"The mannerist poets disappeared from court: their superficial moaning was replaced by powerful verses with simple rhythms full of vibrant emotion."

In an interesting parallel to the Jesus story, an emperor was considered
"... worthy of being the one and only initiated person on Earth, ... the sublime sacrifice that the people made to the gods, ... the Savior of the World."

"... I felt ashamed for living in artificial abundance within a fortified city. This Court bathing in its happiness was a miraculous island in an ocean of misery."

Even though she was very old, when Wu accepted two new lovers, she increased her "ecstasy by night" and her "lucidity by day." Her "reawakening to life stimulated the rebirth of the empire. The years of famine and epidemics were forgotten. Grain stores were filled...; there were abundant meat, game, and fish ..."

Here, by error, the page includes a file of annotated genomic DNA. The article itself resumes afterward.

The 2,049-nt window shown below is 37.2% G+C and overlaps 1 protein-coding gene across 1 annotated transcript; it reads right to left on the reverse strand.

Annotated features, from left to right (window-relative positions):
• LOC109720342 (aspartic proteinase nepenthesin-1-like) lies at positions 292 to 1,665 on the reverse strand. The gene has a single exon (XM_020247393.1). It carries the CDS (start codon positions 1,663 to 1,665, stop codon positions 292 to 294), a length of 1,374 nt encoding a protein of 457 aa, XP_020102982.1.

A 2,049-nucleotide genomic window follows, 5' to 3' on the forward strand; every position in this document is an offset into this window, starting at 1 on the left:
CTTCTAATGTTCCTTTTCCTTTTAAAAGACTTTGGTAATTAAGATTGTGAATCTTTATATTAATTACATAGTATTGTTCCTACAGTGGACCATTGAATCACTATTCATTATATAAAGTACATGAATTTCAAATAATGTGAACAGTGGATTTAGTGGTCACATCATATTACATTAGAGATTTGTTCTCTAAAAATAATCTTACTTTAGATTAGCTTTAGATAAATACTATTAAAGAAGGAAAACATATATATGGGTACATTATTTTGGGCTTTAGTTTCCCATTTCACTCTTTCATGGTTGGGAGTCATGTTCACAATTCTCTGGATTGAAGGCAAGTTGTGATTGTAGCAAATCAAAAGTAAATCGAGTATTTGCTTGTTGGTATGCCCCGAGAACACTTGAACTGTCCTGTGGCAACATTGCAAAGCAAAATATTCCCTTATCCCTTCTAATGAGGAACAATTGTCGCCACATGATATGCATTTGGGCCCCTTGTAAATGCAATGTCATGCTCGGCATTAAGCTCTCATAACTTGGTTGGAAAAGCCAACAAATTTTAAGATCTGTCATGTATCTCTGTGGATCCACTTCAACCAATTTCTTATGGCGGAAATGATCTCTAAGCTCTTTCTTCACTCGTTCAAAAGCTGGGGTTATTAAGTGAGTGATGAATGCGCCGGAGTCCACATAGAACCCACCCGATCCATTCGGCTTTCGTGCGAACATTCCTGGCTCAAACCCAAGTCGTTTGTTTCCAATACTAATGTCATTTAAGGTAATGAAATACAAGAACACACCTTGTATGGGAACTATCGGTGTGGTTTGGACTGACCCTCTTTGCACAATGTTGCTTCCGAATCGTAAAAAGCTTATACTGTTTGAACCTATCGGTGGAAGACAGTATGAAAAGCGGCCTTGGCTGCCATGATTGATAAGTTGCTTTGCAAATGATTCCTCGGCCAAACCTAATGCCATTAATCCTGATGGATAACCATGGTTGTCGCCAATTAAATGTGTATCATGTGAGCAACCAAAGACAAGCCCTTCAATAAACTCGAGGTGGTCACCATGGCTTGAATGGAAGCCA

"I left it to the Court to adward me the pompous and ambiguous title of Divine Mother Sacred Emperor that interwove masculinity and femininity."

"My sacred mission would be accomplished only if I inaugurated a new dynasty based on peace, compassion, and divine justice... This change of dynasty would see no bloodshed or violence." (She wins against the sexist males who want to push her out and regain male power after her husband dies.)

"... my last mission on this lowly earth -- pacifying the murderous conflict between Buddhism, Taoism, and Confucianism. My dynasty would recognize these three doctrines and three pillars of Chinese thought... the three religions had the same veins through which the one and only source of Wonderment flowed."